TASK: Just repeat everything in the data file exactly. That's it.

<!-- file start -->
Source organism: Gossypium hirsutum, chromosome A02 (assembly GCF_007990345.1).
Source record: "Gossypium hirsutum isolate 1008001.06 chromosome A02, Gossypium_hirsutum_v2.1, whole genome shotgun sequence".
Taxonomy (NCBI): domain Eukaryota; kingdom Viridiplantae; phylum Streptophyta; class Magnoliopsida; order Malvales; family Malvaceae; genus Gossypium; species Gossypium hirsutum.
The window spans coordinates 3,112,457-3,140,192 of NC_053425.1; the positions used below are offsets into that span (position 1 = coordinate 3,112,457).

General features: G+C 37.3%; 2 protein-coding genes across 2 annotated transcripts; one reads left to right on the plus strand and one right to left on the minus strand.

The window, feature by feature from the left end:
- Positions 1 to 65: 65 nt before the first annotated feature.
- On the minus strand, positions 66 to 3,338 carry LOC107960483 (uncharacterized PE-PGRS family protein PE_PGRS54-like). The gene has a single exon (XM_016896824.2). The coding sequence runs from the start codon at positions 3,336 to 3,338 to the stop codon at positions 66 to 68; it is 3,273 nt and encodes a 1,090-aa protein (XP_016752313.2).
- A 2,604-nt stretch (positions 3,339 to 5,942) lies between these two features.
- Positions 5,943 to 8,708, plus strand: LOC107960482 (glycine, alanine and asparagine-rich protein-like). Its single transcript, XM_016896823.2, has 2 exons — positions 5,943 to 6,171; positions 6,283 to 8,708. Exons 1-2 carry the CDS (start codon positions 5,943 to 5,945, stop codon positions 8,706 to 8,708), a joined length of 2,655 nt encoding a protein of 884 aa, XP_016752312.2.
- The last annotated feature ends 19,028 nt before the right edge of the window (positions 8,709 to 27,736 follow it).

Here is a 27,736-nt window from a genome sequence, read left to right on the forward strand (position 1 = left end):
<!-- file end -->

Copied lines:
Source organism: Gossypium hirsutum, chromosome A02 (assembly GCF_007990345.1).
Source record: "Gossypium hirsutum isolate 1008001.06 chromosome A02, Gossypium_hirsutum_v2.1, whole genome shotgun sequence".
Taxonomy (NCBI): domain Eukaryota; kingdom Viridiplantae; phylum Streptophyta; class Magnoliopsida; order Malvales; family Malvaceae; genus Gossypium; species Gossypium hirsutum.
The window spans coordinates 3,112,457-3,140,192 of NC_053425.1; the positions used below are offsets into that span (position 1 = coordinate 3,112,457).

General features: G+C 37.3%; 2 protein-coding genes across 2 annotated transcripts; one reads left to right on the plus strand and one right to left on the minus strand.

The window, feature by feature from the left end:
- Positions 1 to 65: 65 nt before the first annotated feature.
- On the minus strand, positions 66 to 3,338 carry LOC107960483 (uncharacterized PE-PGRS family protein PE_PGRS54-like). The gene has a single exon (XM_016896824.2). The coding sequence runs from the start codon at positions 3,336 to 3,338 to the stop codon at positions 66 to 68; it is 3,273 nt and encodes a 1,090-aa protein (XP_016752313.2).
- A 2,604-nt stretch (positions 3,339 to 5,942) lies between these two features.
- Positions 5,943 to 8,708, plus strand: LOC107960482 (glycine, alanine and asparagine-rich protein-like). Its single transcript, XM_016896823.2, has 2 exons — positions 5,943 to 6,171; positions 6,283 to 8,708. Exons 1-2 carry the CDS (start codon positions 5,943 to 5,945, stop codon positions 8,706 to 8,708), a joined length of 2,655 nt encoding a protein of 884 aa, XP_016752312.2.
- The last annotated feature ends 19,028 nt before the right edge of the window (positions 8,709 to 27,736 follow it).

Here is a 27,736-nt window from a genome sequence, read left to right on the forward strand (position 1 = left end):